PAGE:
In my previous post Carving civilization into stone…and the “Chinese Rosetta Stone” (Part 2) I introduced an inscribed stone tablet in Chinese history, called the Three-Type Stone, that to some extent resembles the Egyptian Rosetta Stone. I also started comparing the two stones, focusing on their similarities. In this post I’ll continue writing about their differences. 😃
Rosetta Stone vs. Three-Type Stone (continued)
If we look more carefully at the inscriptions on the two stones, we can quickly notice that they are actually quite different. I have summarized the following most noticeable differences for them.
Difference 1: interscript relation
First, the three scripts on the Three-Type Stone are different scripts for the same language variety (Old Chinese), so their symbols have a strictly one-to-one correspondence. By contrast, the three scripts on the Rosetta Stone are actually used to write three different language varieties: Ptolemaic Neo-Middle Egyptian, Demotic Egyptian, and Koine Greek. Many sources (Wikipedia included) treat the two Egyptian varieties as the same language, but strictly speaking they aren’t, as rightly pointed out on the Rosetta Stone Online project website accompanied by detailed linguistic illustrations. See below for a random sample from the website:
a. Hieroglyphic: “In return for these things the gods and goddesses have given him victory, strength, life, prosperity, health and…“
b. Demotic: “As reward for these things the gods have granted him might, victory, strength, health, well-being and…“
c. Greek: “In return for which the gods have given him health, victory, power and…”
It can be clearly seen from the above sample, in terms of both choices of words and grammatical structures, that the relationship between three scripts on the Rosetta Stone is one of crosslinguistic translation. By contrast, the relationship between the three scripts on the Three-Type Stone is merely one of “font change,” so to speak, because they all record exactly the same text in exactly the same language. See below for a glossed sample (taken from the stone rubbing in Part 2):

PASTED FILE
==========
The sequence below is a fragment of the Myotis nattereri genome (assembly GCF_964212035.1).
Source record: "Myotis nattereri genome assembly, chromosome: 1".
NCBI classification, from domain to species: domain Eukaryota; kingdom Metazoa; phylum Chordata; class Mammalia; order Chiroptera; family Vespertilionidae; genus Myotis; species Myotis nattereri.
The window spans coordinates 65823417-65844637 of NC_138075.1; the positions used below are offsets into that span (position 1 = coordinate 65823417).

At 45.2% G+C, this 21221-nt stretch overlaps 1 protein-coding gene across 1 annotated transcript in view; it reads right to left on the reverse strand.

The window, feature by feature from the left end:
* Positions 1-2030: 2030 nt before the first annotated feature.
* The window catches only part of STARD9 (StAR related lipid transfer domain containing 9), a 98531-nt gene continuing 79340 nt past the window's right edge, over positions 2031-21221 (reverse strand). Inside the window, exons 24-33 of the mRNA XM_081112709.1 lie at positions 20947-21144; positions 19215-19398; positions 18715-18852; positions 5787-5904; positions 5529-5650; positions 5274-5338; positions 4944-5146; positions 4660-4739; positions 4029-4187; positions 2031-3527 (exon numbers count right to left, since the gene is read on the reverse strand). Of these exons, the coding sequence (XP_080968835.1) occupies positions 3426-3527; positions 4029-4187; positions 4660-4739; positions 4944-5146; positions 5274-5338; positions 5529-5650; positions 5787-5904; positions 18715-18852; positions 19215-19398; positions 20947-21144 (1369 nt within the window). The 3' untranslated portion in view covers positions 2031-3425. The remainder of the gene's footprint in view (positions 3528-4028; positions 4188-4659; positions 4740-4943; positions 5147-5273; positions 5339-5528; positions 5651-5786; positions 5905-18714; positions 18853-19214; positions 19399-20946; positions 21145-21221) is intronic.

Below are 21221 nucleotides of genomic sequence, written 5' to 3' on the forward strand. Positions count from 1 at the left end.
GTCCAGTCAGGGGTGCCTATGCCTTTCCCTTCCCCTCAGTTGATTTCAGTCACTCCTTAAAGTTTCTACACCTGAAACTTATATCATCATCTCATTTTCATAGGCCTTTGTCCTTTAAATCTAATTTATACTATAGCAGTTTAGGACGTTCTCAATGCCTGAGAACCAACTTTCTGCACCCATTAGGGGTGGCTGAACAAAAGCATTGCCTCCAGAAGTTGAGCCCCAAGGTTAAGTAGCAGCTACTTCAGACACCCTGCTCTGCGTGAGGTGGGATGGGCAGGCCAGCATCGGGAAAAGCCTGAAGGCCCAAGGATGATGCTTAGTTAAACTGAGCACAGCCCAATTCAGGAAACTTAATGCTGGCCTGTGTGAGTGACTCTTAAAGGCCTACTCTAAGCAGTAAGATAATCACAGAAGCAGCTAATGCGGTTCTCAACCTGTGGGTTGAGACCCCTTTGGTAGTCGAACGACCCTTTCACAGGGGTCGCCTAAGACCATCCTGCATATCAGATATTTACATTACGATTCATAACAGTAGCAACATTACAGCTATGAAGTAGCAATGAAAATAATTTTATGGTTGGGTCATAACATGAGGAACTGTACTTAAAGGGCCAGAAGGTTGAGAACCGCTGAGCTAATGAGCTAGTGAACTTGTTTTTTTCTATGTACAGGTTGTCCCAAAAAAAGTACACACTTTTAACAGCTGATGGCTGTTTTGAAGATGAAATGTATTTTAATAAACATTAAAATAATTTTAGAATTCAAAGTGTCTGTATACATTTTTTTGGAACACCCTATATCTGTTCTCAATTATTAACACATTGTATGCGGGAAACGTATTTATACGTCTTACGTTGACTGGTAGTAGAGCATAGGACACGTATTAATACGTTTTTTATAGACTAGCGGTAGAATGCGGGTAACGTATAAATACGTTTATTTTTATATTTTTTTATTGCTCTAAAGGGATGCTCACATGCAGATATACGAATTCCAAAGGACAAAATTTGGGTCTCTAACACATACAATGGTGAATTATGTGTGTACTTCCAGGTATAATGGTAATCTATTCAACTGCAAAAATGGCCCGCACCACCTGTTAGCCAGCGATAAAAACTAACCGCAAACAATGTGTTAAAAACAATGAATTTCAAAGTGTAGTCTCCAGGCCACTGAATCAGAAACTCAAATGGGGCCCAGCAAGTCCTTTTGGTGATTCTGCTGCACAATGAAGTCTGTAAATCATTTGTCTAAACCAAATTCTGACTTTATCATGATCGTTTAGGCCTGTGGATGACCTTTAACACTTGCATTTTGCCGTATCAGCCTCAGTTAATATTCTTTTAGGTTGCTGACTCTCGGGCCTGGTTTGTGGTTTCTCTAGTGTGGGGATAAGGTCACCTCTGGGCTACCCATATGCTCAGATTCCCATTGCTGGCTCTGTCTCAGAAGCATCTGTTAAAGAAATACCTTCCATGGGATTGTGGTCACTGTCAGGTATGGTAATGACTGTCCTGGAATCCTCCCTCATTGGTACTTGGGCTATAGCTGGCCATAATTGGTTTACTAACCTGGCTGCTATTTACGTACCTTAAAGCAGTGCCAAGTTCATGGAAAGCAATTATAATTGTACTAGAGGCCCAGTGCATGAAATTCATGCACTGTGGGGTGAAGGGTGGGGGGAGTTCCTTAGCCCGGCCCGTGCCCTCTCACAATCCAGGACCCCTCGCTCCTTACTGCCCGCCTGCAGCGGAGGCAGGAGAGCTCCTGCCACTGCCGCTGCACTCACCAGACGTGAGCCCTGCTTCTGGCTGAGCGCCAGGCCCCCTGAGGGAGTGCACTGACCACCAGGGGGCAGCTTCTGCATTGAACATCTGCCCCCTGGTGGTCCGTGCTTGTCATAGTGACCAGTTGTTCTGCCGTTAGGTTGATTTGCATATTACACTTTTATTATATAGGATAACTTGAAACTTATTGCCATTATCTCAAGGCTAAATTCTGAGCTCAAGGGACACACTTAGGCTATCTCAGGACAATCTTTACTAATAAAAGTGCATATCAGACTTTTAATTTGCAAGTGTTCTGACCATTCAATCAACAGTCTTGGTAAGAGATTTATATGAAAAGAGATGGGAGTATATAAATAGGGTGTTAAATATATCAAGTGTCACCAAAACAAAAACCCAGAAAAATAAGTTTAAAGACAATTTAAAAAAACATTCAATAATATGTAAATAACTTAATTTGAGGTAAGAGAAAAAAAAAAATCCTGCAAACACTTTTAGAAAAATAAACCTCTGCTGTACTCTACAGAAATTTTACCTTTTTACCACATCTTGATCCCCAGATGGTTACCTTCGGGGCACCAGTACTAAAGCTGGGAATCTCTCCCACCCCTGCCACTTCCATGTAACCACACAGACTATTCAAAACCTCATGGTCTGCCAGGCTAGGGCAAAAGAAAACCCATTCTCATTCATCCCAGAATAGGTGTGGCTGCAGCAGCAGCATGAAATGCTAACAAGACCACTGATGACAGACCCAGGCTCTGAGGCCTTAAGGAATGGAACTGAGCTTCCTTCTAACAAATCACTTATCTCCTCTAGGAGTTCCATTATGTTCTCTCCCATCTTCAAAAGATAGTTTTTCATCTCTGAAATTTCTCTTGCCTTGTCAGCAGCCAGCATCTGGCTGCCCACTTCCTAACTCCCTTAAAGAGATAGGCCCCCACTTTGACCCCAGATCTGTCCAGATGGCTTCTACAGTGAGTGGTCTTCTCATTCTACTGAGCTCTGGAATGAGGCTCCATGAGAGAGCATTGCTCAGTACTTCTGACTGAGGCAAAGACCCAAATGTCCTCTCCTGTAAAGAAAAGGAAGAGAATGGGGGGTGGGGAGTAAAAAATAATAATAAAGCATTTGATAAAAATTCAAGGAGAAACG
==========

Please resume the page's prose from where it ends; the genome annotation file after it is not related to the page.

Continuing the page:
“(King Zhou is) absurd, lascivious, and dissipated…“
(The third character 厥 jue2 is a meaningless grammatical particle.)
Difference 2: creation time
A second clear difference between the Rosetta Stone and the Three-Type Stone lies in their creation times. The Rosetta Stone was carved during the Hellenistic period (in 196 B.C.E. according to Wikipedia), while the Three-Type Stone, as aforementioned, was carved during the Three Kingdoms period (in 241 C.E.). So, the Rosetta Stone was created much earlier than the Three-Type Stone. In fact, the creation time of the Rosetta Stone is closer to that of another famous seal-script inscription in Chinese history, the Imperial Edict of Qin (秦詔版 qin2 zhao4 ban3), which was created after the first emperor of Qin had unified China—that is, shortly after 221 B.C.E. A fragment of (the rubbing of) this inscription is in the background of this post’s title—scroll to the top for a look 👀, and here are more rubbings of it.
A direct implication of this discrepancy in creation time is that, unlike the Rosetta Stone, the Three-Type Stone couldn’t have played a crucial role in the decipherment of ancient Chinese scripts. Yes, it did provide more data to facilitate the process—such as in the decipherment of an ancient-script variant of the character 戾 li4 (see below, pardon my doodling)—but it couldn’t have been the indispensable bootstrapping material, for there are scholarly works and reference books on ancient scripts that predate it, among which the most famous one is none other than Shuowen Jiezi (compiled in 100 C.E.).
The Three-Type Stone wasn’t decisive in the decipherment of ancient Chinese characters because, on the one hand, scholarly studies of the Chinese writing system have never stopped in history, and available documentation can be traced back to Han Dynasty, when knowledge about the ancient scripts was still commonplace. In fact, in Shuowen Jiezi, the first comprehensive Chinese dictionary, the author systematically explained the structures of seal-script characters and also gave ancient-script versions where they were structured differently, though as the example of 戾 li4 shows, the author sometimes failed or forgot to include certain variants, and it is in situations like this that unearthed inscriptions like the Three-Type Stone become helpful.
On the other hand, unlike Egyptian hieroglyphs, Chinese characters as a whole have never fallen out of use, and later scripts have always inherited a bunch of characteristics and elements from earlier scripts. So, once we understand the basic structuring principles of Chinese characters (which are well documented and thoroughly explained anyway), we can quite easily recognize a number of ancient characters. Below are some examples:
In other words, in the case of ancient Chinese scripts, the decipherment task has never been about entire scripts (their basic designs, writing directions, etc.) but has been more about individual characters, much like inferring the meanings of difficult words during a B- or C-level foreign language exam, where it is taken for granted that examinees already possess fundamental knowledge about the language.